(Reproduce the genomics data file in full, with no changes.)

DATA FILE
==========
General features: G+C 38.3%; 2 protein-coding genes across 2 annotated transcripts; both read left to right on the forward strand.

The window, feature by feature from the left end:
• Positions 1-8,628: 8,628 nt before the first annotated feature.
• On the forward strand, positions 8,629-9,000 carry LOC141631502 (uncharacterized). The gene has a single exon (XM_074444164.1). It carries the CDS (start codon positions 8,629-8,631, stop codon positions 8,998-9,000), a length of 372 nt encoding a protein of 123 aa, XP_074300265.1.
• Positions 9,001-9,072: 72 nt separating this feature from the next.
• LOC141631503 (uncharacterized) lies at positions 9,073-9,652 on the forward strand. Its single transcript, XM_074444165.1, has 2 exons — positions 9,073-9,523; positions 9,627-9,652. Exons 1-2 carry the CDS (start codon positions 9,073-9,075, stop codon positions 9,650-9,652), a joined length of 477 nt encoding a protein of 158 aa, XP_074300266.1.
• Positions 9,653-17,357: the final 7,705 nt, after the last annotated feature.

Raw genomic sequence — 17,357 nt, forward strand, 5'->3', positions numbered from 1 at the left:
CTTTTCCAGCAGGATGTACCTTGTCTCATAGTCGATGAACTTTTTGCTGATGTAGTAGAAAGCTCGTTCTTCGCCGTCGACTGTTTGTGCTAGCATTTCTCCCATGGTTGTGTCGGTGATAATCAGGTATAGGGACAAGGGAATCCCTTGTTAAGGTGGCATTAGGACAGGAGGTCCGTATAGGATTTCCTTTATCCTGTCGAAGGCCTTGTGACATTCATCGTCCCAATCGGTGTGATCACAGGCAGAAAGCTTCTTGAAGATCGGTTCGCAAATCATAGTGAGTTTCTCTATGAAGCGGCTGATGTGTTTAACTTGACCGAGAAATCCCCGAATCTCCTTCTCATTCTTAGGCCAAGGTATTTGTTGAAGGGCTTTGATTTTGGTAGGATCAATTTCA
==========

General features: G+C 38.3%; 2 protein-coding genes across 2 annotated transcripts; both read left to right on the forward strand.

The window, feature by feature from the left end:
• Positions 1-8,628: 8,628 nt before the first annotated feature.
• On the forward strand, positions 8,629-9,000 carry LOC141631502 (uncharacterized). The gene has a single exon (XM_074444164.1). It carries the CDS (start codon positions 8,629-8,631, stop codon positions 8,998-9,000), a length of 372 nt encoding a protein of 123 aa, XP_074300265.1.
• Positions 9,001-9,072: 72 nt separating this feature from the next.
• LOC141631503 (uncharacterized) lies at positions 9,073-9,652 on the forward strand. Its single transcript, XM_074444165.1, has 2 exons — positions 9,073-9,523; positions 9,627-9,652. Exons 1-2 carry the CDS (start codon positions 9,073-9,075, stop codon positions 9,650-9,652), a joined length of 477 nt encoding a protein of 158 aa, XP_074300266.1.
• Positions 9,653-17,357: the final 7,705 nt, after the last annotated feature.

Raw genomic sequence — 17,357 nt, forward strand, 5'->3', positions numbered from 1 at the left:
CTTTTCCAGCAGGATGTACCTTGTCTCATAGTCGATGAACTTTTTGCTGATGTAGTAGAAAGCTCGTTCTTCGCCGTCGACTGTTTGTGCTAGCATTTCTCCCATGGTTGTGTCGGTGATAATCAGGTATAGGGACAAGGGAATCCCTTGTTAAGGTGGCATTAGGACAGGAGGTCCGTATAGGATTTCCTTTATCCTGTCGAAGGCCTTGTGACATTCATCGTCCCAATCGGTGTGATCACAGGCAGAAAGCTTCTTGAAGATCGGTTCGCAAATCATAGTGAGTTTCTCTATGAAGCGGCTGATGTGTTTAACTTGACCGAGAAATCCCCGAATCTCCTTCTCATTCTTAGGCCAAGGTATTTGTTGAAGGGCTTTGATTTTGGTAGGATCAATTTCA